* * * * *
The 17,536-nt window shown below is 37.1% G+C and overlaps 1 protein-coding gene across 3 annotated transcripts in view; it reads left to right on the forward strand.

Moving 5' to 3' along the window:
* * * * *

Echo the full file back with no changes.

The 17,536-nt window shown below is 37.1% G+C and overlaps 1 protein-coding gene across 3 annotated transcripts in view; it reads left to right on the forward strand.

Moving 5' to 3' along the window: